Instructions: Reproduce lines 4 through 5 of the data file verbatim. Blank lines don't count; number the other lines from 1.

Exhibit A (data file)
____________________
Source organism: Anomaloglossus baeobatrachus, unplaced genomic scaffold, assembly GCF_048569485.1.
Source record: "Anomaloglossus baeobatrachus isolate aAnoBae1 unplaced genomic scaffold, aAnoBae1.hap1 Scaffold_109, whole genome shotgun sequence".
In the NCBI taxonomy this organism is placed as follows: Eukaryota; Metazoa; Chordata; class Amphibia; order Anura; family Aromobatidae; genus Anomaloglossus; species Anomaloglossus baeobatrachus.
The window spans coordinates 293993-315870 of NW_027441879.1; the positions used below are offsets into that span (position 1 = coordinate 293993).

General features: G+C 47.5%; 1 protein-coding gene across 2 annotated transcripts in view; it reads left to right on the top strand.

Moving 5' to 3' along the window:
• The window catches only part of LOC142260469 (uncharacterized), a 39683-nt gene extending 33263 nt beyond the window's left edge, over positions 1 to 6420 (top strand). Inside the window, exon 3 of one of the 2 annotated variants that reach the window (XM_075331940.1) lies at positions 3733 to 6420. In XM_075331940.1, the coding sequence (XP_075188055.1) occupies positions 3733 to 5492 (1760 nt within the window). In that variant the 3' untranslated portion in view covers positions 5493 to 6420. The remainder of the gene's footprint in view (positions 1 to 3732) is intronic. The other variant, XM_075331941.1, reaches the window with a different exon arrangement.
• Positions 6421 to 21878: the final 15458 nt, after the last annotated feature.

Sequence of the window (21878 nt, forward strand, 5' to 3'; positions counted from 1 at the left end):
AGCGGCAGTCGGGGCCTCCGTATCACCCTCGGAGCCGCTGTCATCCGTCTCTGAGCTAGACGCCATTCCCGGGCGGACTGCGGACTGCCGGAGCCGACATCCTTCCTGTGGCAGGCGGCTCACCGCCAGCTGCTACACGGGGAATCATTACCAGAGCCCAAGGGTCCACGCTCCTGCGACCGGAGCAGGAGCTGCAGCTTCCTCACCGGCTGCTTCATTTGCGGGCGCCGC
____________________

The window spans coordinates 293993-315870 of NW_027441879.1; the positions used below are offsets into that span (position 1 = coordinate 293993).

General features: G+C 47.5%; 1 protein-coding gene across 2 annotated transcripts in view; it reads left to right on the top strand.